Sleep

Identifying opioid outliers in OSA

Thursday, 19 May 2016


Physiological testing can help identify patients with obstructive sleep apnoea who are at the highest risk of respiratory depression when using opioid analgesics, Associate Professor David Wang from the Woolcock Institute has told ATS delegates.

He told the meeting that prescription opioid use, and associated deaths, continue to increase worldwide.

“Deaths are nearly always due to respiratory arrest and often occur during sleep when breathing is primarily regulated by automatic neurochemical control,” he said.

“Some guidelines suggest that OSA is worsened by opioid use, but the theory has not been backed by any randomised controlled trials.

“There is also large inter-individual variability in opioid metabolism, making certain patients more vulnerable.”

Professor Wang and his colleagues recruited 60 males with OSA and, in a double-blind randomised crossover design, administered a single dose of slow release oral morphine (40 mg MS Contin) or placebo at 5:30 pm.

They had awake ventilatory chemoreflex tests at 9 pm, near the peak concentration of the opioid, and then overnight polysomnography.

On average the morphine dose did not modify sleep time with oxygen saturation <90% (T90) or the apnoea hypopnoea index (AHI).

However, there was a large variability between individuals in the response to morphine: the change in T90 ranged from an increase of 94 minutes to a reduction of 53 minutes.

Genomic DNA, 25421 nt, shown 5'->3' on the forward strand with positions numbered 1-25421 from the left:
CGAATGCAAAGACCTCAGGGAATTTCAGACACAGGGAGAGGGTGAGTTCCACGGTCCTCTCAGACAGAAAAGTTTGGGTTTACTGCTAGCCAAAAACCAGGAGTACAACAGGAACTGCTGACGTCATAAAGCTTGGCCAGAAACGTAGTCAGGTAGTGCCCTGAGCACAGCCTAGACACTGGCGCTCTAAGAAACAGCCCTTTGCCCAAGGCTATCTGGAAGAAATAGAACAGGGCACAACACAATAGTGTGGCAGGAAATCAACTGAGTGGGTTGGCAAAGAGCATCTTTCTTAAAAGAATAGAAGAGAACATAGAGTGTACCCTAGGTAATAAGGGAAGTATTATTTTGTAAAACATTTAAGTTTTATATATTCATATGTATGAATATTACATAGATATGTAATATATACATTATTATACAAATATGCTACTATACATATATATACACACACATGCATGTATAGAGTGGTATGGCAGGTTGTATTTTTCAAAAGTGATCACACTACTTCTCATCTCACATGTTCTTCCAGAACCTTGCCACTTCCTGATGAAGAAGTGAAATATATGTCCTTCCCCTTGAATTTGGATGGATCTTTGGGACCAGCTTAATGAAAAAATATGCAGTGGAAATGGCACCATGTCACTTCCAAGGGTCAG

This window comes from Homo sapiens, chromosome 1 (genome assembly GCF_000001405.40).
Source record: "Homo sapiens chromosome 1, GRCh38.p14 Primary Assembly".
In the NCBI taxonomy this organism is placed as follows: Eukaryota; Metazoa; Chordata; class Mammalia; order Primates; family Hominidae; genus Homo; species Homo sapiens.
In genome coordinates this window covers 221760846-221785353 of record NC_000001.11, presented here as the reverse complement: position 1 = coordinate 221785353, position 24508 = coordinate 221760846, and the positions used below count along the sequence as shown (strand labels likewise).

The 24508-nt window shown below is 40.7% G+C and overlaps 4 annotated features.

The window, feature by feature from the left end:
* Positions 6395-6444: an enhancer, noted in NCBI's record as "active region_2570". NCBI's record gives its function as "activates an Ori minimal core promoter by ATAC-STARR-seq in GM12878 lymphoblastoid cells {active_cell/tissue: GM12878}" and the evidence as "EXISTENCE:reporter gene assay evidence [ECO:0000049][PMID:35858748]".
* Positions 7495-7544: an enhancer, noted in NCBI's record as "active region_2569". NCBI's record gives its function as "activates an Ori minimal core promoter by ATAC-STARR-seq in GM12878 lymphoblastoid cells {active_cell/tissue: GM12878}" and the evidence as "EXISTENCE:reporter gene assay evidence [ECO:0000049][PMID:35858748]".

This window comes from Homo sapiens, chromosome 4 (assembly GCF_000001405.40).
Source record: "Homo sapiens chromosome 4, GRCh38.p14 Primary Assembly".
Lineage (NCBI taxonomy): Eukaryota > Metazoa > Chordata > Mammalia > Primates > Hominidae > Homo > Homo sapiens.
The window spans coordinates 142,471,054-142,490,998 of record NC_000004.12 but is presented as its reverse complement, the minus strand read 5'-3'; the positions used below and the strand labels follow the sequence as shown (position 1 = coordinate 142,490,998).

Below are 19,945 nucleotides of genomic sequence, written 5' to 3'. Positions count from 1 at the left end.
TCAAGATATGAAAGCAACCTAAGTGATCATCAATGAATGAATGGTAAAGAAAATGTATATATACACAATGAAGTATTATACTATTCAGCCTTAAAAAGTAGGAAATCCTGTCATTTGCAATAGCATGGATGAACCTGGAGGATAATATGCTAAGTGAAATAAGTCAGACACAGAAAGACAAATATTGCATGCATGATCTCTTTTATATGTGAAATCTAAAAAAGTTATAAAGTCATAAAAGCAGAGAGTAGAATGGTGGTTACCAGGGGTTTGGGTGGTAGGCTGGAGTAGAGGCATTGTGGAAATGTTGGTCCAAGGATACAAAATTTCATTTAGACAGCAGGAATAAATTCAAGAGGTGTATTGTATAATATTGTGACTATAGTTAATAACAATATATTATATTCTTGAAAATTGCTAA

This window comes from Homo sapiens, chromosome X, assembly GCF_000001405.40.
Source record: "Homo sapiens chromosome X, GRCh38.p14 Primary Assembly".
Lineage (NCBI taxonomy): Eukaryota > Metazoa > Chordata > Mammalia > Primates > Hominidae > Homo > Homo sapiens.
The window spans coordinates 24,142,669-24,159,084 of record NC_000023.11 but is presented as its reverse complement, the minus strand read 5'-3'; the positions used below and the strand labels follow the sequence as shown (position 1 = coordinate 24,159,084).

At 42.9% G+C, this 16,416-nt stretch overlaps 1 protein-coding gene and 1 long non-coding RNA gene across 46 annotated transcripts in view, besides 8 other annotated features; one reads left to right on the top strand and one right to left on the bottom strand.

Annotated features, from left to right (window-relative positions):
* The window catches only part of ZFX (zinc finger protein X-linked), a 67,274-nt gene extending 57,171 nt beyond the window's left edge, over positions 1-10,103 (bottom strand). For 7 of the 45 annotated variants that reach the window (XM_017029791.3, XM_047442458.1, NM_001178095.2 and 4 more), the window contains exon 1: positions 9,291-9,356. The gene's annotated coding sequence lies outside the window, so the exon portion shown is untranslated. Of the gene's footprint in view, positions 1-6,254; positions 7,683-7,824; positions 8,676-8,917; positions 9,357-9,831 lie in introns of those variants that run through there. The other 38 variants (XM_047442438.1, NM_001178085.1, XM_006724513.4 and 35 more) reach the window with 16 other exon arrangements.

In the 45 patients who had severe OSA, lower CO2 ventilatory recruitment threshold (VRT) in the awake chemoreflex test correlated with worsening of T90, AHI, oxygen desaturation index and arousal index with morphine use. It could, potentially, be used to identify those at highest risk without necessarily requiring a sleep study.

“Morphine has complex effects on sleep in OSA patients,” Professor Wang said. “In some cases it can improve the stability of breathing which counters the respiratory depression caused by opioids, but in other cases it increases the risk.

“The aim is to identify patients who are the outliers who have marked changes in response to an opioid. Younger age and lower VRT seem to be predictors of worsening OSA,” he added.

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